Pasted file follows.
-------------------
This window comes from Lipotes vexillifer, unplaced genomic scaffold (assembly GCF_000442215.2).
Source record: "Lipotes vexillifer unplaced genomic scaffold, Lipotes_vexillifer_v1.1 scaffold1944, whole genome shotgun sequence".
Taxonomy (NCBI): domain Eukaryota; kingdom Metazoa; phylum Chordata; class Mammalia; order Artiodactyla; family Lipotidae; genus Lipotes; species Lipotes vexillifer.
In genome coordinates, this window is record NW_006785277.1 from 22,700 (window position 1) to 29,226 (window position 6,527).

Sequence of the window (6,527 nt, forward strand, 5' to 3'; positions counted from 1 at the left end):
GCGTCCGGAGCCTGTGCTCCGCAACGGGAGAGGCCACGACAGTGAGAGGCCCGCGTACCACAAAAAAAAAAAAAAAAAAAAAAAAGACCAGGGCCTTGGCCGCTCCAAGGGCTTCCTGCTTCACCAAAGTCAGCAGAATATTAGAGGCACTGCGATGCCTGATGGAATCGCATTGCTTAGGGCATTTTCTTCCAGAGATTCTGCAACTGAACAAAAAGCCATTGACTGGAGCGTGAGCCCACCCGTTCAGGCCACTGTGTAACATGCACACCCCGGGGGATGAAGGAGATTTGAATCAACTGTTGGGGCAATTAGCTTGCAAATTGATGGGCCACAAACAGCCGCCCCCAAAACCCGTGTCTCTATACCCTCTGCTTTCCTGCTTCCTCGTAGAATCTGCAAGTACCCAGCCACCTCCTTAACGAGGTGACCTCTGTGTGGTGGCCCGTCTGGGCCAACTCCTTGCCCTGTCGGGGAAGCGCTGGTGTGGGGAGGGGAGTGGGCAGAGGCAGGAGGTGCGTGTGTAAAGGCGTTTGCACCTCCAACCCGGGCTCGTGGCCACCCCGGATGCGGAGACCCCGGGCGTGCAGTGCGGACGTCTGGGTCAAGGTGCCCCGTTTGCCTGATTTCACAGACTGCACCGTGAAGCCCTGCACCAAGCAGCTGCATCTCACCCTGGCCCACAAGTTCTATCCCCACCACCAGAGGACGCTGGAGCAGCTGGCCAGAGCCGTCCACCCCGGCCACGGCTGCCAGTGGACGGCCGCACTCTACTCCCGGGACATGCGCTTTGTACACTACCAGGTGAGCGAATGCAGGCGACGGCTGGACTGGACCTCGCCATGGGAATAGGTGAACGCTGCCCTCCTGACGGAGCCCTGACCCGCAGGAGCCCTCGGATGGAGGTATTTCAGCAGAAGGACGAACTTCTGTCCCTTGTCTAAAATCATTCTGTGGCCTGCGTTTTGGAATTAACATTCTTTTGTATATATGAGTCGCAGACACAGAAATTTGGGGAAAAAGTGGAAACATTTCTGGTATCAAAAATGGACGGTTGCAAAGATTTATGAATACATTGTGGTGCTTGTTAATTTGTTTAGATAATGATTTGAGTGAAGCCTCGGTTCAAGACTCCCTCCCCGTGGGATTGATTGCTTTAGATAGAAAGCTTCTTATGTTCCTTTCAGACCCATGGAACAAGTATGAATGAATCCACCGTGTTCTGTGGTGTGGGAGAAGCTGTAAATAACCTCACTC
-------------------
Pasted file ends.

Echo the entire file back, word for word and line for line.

This window comes from Lipotes vexillifer, unplaced genomic scaffold (assembly GCF_000442215.2).
Source record: "Lipotes vexillifer unplaced genomic scaffold, Lipotes_vexillifer_v1.1 scaffold1944, whole genome shotgun sequence".
Taxonomy (NCBI): domain Eukaryota; kingdom Metazoa; phylum Chordata; class Mammalia; order Artiodactyla; family Lipotidae; genus Lipotes; species Lipotes vexillifer.
In genome coordinates, this window is record NW_006785277.1 from 22,700 (window position 1) to 29,226 (window position 6,527).

Sequence of the window (6,527 nt, forward strand, 5' to 3'; positions counted from 1 at the left end):
GCGTCCGGAGCCTGTGCTCCGCAACGGGAGAGGCCACGACAGTGAGAGGCCCGCGTACCACAAAAAAAAAAAAAAAAAAAAAAAAGACCAGGGCCTTGGCCGCTCCAAGGGCTTCCTGCTTCACCAAAGTCAGCAGAATATTAGAGGCACTGCGATGCCTGATGGAATCGCATTGCTTAGGGCATTTTCTTCCAGAGATTCTGCAACTGAACAAAAAGCCATTGACTGGAGCGTGAGCCCACCCGTTCAGGCCACTGTGTAACATGCACACCCCGGGGGATGAAGGAGATTTGAATCAACTGTTGGGGCAATTAGCTTGCAAATTGATGGGCCACAAACAGCCGCCCCCAAAACCCGTGTCTCTATACCCTCTGCTTTCCTGCTTCCTCGTAGAATCTGCAAGTACCCAGCCACCTCCTTAACGAGGTGACCTCTGTGTGGTGGCCCGTCTGGGCCAACTCCTTGCCCTGTCGGGGAAGCGCTGGTGTGGGGAGGGGAGTGGGCAGAGGCAGGAGGTGCGTGTGTAAAGGCGTTTGCACCTCCAACCCGGGCTCGTGGCCACCCCGGATGCGGAGACCCCGGGCGTGCAGTGCGGACGTCTGGGTCAAGGTGCCCCGTTTGCCTGATTTCACAGACTGCACCGTGAAGCCCTGCACCAAGCAGCTGCATCTCACCCTGGCCCACAAGTTCTATCCCCACCACCAGAGGACGCTGGAGCAGCTGGCCAGAGCCGTCCACCCCGGCCACGGCTGCCAGTGGACGGCCGCACTCTACTCCCGGGACATGCGCTTTGTACACTACCAGGTGAGCGAATGCAGGCGACGGCTGGACTGGACCTCGCCATGGGAATAGGTGAACGCTGCCCTCCTGACGGAGCCCTGACCCGCAGGAGCCCTCGGATGGAGGTATTTCAGCAGAAGGACGAACTTCTGTCCCTTGTCTAAAATCATTCTGTGGCCTGCGTTTTGGAATTAACATTCTTTTGTATATATGAGTCGCAGACACAGAAATTTGGGGAAAAAGTGGAAACATTTCTGGTATCAAAAATGGACGGTTGCAAAGATTTATGAATACATTGTGGTGCTTGTTAATTTGTTTAGATAATGATTTGAGTGAAGCCTCGGTTCAAGACTCCCTCCCCGTGGGATTGATTGCTTTAGATAGAAAGCTTCTTATGTTCCTTTCAGACCCATGGAACAAGTATGAATGAATCCACCGTGTTCTGTGGTGTGGGAGAAGCTGTAAATAACCTCACTC